These New ‘Cone of Silence’ Seat Designs Reimagine Air Travel for the Covid-19 Era

Air Travel, Aircraft Design, Airplane Design

With Covid-19 crippling commercial flights, the airlines have responded by issuing face masks, gloves and foregoing the use of middle seats. Two designers have come up with new seat configurations that they say will make air travel less frightening in the next few months.

Italy’s Avio Interiors has two ideas for new seats. The first is called the “Janus” seat, which has a rear-facing seat between two forward-facing seats, so there is social distance between the passengers. The second idea is a more conventional layout with plastic shields between the three forward-facing seats.Aircraft Design, Air Travel

UK-based Factory Design’s Isolate Kit retrofits to the table of the center seat, while adding a shield between the two passengers. “A number of airlines have announced they are planning to block out the middle seat to support the social distancing strategies,” Peter Tennent, director of Factory Design told Robb Report. “We felt this was an opportunity to provide the passenger with added functionality and increased confidence to fly again.”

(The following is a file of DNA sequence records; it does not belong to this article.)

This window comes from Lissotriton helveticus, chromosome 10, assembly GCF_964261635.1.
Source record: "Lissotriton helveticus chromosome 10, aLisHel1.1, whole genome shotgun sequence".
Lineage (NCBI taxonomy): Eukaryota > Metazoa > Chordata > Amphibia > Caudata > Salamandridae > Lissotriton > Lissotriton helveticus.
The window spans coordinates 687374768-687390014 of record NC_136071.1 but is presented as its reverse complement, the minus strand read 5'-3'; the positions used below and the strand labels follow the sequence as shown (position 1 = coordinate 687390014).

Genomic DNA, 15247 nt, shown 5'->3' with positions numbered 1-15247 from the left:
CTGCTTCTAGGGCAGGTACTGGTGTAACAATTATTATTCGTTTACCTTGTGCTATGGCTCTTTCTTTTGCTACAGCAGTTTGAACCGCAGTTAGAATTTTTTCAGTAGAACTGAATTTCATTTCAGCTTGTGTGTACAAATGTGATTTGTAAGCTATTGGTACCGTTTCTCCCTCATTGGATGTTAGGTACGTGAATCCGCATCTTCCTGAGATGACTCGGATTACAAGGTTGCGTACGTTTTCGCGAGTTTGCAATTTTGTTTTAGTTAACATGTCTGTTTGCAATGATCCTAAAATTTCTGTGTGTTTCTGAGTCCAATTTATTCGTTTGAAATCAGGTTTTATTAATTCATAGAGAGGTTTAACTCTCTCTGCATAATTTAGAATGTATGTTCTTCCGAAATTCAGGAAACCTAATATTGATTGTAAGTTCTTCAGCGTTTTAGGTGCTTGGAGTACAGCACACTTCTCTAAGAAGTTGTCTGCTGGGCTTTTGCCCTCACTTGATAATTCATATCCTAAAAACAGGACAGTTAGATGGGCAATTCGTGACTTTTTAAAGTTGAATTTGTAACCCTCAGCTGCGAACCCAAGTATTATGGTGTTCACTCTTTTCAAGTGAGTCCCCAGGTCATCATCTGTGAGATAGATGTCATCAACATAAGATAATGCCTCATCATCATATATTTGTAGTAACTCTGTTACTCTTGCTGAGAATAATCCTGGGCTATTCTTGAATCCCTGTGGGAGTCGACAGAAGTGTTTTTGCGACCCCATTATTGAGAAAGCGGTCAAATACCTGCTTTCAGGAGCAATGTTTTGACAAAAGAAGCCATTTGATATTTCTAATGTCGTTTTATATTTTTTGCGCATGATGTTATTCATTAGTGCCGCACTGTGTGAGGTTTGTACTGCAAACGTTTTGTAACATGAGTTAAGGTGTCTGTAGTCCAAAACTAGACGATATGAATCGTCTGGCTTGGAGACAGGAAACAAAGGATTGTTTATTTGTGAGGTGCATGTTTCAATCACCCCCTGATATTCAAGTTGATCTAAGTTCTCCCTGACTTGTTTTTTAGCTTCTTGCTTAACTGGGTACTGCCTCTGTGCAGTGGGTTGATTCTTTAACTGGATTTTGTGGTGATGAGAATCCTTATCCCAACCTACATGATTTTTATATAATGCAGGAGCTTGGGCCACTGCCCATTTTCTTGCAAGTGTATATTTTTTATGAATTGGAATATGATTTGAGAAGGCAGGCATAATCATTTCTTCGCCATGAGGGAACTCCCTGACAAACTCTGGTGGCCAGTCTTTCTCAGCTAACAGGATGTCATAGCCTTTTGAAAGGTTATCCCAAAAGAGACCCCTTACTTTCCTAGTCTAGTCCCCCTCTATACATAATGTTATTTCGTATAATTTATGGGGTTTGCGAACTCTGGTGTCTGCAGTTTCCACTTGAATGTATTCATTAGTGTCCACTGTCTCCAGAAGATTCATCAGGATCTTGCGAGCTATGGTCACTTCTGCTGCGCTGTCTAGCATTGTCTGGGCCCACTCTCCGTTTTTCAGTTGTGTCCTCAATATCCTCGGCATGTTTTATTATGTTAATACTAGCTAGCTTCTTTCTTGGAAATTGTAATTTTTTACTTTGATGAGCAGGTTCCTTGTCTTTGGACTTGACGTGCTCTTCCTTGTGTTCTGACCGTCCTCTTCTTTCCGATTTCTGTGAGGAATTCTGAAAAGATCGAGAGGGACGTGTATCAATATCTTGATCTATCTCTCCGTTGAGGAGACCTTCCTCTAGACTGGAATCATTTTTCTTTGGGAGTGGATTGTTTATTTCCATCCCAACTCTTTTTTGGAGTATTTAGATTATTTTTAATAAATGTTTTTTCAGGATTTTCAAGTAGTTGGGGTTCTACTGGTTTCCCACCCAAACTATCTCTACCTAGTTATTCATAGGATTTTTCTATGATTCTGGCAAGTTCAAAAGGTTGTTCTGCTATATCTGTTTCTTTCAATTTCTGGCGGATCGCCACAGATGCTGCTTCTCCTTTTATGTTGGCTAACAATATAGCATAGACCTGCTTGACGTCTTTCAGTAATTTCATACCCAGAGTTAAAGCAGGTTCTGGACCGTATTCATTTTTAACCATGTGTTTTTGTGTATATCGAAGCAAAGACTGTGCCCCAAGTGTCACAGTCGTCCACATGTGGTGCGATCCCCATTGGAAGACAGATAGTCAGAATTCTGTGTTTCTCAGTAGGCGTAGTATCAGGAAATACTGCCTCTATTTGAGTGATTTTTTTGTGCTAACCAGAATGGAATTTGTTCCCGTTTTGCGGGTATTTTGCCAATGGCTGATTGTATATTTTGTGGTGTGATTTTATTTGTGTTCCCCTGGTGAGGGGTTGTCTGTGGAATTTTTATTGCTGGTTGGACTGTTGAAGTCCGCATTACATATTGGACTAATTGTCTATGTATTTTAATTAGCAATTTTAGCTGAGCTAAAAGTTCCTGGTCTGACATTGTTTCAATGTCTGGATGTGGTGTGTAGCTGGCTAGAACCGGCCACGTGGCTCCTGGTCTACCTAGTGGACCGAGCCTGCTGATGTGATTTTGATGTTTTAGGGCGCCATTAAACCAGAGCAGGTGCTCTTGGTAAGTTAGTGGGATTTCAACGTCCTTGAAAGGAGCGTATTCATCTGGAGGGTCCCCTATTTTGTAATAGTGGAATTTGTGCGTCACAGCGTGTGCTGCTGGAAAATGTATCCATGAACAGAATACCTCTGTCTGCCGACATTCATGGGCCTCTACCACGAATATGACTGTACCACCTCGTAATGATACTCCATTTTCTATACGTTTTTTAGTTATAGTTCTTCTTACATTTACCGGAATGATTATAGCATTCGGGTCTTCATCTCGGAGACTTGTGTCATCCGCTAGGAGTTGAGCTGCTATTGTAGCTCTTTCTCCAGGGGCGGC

Avio Interiors says its new seating is designed for the wellbeing of passengers. “We want to continue our activities to secure a future by protecting and safeguarding everyone who wants or will have to travel,” the company said in a statement.

Airlines will need to redesign cabins to reassure customers that their health is protected, adds Tennent. “Reduced passenger loads will free-up opportunities to adapt the existing cabins to address this new normal in the short to medium term,” he says.

Air Travel, Aircraft Design, Airplane Design

Tennent thinks the Isolate Kit’s plastic dividers could “still have a life” in business class after Covid-19. “It’s an evolution or an improvement to the center tables that airlines like British Airways have added to their seating,” he says.

A larger question is whether anything can lure travelers back to the commercial airlines in the near future. According to a number of air-charter firms, many clients who previously flew first-class are now opting to fly privately.

source: RobbReport

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